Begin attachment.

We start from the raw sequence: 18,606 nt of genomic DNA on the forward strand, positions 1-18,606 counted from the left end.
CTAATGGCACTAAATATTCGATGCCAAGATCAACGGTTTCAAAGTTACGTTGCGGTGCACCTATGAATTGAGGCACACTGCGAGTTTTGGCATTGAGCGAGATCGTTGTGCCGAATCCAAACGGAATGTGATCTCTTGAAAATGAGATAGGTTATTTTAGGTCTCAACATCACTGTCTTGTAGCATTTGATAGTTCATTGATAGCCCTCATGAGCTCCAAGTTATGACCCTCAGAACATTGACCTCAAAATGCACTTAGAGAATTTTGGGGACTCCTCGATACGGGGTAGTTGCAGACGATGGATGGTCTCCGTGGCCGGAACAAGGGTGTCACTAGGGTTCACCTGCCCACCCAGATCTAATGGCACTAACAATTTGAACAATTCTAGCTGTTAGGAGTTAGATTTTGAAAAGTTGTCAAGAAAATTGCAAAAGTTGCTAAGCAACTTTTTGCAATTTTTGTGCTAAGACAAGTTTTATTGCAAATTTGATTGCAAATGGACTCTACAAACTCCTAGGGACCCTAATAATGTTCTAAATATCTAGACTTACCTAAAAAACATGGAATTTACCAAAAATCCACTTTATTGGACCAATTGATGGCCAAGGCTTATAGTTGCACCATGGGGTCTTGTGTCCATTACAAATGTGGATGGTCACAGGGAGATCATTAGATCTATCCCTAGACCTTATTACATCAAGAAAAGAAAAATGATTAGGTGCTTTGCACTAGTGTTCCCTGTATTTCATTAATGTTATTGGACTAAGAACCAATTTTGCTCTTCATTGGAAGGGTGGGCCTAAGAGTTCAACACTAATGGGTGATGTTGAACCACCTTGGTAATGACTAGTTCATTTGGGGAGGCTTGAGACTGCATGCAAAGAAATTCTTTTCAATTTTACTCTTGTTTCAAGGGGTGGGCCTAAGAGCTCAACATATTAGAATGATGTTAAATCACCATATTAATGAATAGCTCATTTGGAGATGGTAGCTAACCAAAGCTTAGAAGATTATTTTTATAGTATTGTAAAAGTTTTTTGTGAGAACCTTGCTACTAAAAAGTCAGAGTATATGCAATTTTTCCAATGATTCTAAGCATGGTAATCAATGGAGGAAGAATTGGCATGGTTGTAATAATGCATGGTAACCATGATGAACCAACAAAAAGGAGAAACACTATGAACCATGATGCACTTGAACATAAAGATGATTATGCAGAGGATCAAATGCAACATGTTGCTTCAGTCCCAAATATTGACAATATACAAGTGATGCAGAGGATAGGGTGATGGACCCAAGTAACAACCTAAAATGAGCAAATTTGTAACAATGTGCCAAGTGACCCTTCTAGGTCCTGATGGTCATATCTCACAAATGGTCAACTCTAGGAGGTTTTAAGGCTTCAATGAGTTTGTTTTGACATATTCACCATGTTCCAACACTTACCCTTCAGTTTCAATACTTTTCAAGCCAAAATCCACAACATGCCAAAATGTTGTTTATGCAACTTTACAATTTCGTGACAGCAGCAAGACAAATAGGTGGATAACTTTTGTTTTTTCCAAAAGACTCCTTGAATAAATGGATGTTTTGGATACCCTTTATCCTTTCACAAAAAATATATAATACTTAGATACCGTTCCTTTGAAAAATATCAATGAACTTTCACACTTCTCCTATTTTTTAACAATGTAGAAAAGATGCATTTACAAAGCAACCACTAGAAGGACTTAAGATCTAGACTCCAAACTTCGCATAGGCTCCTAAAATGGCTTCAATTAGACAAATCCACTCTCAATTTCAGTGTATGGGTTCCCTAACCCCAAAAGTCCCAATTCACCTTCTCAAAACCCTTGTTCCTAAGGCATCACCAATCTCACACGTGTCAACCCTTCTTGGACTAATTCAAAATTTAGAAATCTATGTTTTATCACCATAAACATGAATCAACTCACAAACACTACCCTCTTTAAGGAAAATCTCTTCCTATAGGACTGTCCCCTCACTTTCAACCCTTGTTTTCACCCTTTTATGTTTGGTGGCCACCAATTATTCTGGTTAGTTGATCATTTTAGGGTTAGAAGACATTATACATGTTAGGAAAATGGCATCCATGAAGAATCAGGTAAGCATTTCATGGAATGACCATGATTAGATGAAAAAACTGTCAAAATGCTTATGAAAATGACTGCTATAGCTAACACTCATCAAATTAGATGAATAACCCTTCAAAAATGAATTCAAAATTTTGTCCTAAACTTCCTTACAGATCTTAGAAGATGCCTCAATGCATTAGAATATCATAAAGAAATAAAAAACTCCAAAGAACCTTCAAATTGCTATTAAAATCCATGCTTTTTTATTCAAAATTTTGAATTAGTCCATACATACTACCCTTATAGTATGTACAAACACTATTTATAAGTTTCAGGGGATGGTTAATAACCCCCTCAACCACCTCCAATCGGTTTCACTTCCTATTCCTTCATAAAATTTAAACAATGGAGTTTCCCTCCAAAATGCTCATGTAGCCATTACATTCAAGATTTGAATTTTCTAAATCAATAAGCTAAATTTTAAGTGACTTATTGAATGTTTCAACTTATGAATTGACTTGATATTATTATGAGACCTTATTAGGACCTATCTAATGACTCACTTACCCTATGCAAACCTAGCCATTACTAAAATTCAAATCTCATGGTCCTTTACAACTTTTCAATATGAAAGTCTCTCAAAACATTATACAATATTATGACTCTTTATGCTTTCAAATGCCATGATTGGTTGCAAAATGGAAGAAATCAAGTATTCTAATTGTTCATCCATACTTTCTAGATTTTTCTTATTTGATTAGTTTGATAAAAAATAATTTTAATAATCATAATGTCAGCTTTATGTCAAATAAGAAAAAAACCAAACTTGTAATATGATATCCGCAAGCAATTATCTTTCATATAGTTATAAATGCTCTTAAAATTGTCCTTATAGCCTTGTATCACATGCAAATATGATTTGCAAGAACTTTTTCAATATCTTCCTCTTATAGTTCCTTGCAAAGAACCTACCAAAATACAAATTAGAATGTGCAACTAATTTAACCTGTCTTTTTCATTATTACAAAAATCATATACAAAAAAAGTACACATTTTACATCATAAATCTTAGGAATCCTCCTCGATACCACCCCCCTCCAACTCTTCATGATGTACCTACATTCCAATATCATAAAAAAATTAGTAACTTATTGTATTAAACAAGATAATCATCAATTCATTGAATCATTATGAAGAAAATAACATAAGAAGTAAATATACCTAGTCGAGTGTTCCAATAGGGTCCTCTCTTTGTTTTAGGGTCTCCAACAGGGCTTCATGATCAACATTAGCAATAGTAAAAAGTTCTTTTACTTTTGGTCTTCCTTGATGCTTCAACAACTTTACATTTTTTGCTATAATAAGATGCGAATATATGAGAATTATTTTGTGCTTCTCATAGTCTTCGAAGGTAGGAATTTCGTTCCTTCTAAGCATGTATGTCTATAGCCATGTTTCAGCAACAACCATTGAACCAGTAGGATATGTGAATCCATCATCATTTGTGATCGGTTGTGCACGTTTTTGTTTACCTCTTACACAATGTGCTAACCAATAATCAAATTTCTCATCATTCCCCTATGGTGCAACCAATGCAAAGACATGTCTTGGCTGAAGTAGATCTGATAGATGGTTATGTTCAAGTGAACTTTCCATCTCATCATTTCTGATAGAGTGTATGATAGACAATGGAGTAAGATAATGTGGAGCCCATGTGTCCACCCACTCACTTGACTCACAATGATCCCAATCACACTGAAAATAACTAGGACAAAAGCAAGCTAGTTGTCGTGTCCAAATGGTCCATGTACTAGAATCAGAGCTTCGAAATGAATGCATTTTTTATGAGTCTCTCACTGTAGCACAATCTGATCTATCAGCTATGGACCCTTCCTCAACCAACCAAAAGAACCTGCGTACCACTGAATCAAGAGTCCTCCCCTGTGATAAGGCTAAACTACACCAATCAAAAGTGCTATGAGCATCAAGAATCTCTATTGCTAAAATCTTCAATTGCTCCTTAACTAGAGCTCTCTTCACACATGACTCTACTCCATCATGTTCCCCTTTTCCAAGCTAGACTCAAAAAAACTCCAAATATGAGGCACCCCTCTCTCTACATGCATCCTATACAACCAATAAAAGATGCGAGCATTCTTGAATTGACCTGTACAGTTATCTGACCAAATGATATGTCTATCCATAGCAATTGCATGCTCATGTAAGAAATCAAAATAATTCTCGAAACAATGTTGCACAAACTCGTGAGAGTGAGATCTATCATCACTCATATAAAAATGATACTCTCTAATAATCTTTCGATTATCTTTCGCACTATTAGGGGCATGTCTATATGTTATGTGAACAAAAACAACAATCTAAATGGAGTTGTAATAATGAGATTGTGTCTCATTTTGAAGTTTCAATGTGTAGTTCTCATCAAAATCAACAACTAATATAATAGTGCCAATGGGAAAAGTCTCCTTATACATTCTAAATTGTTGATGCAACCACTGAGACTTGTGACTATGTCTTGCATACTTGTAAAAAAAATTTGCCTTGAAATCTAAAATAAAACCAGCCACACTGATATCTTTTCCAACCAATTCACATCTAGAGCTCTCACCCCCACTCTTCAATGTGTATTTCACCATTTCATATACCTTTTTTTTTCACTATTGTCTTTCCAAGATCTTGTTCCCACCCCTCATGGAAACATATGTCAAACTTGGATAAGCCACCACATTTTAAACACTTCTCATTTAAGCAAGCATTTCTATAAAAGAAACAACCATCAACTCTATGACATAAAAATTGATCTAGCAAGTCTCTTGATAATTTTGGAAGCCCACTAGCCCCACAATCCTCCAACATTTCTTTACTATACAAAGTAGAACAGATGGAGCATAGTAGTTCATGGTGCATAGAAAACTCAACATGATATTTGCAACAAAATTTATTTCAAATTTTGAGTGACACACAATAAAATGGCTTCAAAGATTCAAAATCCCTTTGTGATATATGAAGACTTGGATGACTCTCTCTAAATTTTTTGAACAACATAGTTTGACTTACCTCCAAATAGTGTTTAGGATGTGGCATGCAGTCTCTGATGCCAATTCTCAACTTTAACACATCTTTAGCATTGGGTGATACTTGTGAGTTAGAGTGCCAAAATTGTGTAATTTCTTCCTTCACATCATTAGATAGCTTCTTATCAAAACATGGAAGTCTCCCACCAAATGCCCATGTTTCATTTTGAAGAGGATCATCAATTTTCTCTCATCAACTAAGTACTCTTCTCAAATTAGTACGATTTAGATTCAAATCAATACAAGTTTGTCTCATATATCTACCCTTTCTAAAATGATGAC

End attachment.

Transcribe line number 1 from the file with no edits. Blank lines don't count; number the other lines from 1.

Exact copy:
We start from the raw sequence: 18,606 nt of genomic DNA on the forward strand, positions 1-18,606 counted from the left end.